In 1960, women in Louisiana were called to jury duty only if they volunteered, could not purchase or sell property without their husbands consent in writing, and could not have credit in their own names. Very few African-American and white women worked alongside one another. Women made up only 1.3 per cent of the states lawmakers. And, not until 1976 did the Louisiana legislature ever pass the womens suffrage bill. (Though women here could vote, they did so under Amendment 19 to the Constitution.) These are just a few of the areas in which change occurred during the 1960s, 1970s, and 1980s.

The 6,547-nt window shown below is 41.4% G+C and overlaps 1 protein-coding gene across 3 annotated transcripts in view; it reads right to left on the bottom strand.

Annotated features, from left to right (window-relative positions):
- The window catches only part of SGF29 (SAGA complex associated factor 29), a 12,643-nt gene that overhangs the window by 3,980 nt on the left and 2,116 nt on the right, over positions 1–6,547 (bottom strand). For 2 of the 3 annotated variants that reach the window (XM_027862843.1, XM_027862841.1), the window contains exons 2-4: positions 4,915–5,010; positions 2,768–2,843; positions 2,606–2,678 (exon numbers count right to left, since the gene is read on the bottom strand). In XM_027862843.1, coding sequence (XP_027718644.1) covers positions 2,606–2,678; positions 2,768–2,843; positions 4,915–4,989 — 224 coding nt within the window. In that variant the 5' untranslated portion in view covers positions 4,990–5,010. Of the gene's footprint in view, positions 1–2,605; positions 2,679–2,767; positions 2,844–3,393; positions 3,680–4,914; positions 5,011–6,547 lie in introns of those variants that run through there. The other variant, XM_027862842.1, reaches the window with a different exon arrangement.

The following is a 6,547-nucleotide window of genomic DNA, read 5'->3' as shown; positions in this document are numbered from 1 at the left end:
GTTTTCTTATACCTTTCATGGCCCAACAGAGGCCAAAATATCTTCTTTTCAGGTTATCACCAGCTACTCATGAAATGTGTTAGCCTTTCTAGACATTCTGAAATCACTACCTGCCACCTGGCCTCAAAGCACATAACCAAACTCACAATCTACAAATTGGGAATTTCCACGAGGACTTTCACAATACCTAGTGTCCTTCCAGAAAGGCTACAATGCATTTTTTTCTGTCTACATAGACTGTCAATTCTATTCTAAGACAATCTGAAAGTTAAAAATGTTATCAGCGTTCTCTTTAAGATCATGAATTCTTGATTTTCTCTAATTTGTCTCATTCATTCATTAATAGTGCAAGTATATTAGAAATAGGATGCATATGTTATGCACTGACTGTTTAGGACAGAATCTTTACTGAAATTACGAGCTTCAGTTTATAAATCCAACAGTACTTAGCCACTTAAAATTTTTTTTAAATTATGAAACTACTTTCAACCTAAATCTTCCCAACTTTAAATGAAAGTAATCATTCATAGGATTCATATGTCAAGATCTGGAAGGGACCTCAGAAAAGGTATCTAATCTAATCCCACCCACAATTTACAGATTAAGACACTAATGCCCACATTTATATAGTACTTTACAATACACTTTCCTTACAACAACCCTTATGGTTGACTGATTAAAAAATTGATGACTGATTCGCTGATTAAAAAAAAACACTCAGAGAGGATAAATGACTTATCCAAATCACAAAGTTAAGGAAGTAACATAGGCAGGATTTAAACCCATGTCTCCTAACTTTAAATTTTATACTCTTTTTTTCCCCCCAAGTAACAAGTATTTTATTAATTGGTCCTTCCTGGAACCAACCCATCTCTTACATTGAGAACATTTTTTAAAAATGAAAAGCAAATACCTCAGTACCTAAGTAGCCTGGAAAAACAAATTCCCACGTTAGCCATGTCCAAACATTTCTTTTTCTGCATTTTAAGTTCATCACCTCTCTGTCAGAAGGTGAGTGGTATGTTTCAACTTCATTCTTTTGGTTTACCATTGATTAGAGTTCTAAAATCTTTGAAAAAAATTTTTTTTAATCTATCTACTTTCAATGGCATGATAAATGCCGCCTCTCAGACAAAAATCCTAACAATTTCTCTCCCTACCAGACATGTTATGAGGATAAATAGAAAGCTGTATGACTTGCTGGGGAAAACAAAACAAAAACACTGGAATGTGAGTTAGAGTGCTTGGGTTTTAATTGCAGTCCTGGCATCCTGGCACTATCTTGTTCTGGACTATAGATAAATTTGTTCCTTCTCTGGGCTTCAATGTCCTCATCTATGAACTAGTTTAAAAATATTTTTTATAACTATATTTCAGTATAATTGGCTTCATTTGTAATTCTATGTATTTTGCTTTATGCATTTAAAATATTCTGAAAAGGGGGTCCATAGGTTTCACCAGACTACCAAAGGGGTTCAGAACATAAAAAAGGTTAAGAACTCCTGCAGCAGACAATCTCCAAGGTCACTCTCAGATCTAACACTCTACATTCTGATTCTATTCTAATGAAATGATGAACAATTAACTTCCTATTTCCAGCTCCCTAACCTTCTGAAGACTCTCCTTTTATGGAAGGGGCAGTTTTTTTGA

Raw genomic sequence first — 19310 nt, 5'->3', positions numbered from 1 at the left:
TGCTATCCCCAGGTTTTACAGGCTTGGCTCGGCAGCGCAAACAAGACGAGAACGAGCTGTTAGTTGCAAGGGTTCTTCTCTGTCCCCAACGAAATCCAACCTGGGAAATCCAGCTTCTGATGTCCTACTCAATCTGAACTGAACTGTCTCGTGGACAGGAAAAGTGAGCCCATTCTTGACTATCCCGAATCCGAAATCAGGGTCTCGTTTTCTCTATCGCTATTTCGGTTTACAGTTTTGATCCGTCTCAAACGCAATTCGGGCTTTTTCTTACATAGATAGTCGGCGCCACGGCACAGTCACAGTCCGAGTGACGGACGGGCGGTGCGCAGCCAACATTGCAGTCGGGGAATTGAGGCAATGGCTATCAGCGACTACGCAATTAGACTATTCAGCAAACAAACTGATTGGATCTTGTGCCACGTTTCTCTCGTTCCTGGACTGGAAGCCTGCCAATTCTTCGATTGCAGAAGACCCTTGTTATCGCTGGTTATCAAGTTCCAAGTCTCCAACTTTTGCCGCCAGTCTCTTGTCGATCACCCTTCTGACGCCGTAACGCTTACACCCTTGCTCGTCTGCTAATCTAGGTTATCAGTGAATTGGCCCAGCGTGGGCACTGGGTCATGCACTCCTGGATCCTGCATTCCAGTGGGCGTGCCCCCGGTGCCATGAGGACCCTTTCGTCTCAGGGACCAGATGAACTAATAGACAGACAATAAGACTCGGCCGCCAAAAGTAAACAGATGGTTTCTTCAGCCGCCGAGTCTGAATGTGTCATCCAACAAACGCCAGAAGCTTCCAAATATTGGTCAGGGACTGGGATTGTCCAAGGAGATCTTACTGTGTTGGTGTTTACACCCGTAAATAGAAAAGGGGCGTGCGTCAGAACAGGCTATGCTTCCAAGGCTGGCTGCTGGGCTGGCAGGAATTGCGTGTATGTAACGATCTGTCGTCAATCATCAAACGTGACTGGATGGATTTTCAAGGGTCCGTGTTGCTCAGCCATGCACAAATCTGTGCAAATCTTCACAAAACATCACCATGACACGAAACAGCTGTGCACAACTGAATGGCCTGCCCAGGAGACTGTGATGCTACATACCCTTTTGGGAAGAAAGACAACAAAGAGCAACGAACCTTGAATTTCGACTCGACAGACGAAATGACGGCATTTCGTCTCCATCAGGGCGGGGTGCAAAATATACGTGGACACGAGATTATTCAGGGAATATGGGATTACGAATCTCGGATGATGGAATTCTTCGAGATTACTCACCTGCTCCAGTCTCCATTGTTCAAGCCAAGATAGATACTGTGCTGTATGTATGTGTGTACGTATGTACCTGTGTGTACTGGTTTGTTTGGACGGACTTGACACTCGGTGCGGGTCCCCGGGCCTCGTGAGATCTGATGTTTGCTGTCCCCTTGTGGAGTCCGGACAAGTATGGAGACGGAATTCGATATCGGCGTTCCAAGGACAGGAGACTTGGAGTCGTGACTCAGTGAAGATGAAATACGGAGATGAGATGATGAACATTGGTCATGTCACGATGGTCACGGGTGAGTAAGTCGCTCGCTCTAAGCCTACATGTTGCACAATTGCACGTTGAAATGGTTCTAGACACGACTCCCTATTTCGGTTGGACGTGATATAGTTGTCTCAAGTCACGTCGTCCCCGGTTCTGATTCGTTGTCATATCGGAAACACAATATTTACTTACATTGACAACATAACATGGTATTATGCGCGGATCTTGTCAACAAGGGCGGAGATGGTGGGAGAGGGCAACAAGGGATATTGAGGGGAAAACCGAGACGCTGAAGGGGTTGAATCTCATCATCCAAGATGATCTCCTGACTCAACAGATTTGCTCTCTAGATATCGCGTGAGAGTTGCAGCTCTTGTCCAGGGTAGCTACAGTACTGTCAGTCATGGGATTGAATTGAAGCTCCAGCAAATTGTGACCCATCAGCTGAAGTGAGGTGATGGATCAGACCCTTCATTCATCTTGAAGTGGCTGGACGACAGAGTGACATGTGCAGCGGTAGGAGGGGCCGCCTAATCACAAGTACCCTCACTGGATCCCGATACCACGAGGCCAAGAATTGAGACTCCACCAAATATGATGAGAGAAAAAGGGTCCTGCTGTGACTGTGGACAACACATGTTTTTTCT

Many of the items selected here elucidate such change, particularly change that grew out of the efforts of members of the ERA Central, a coalition of some 30 groups and countless individuals. The Equal Rights Amendment (exhibit item 51) was introduced in Congress in 1923 and approved by the U.S. Senate 49 years later, in March 1972. Despite an extension for ratification granted until June 1982, it was not ratified by the requisite majority of 38 states.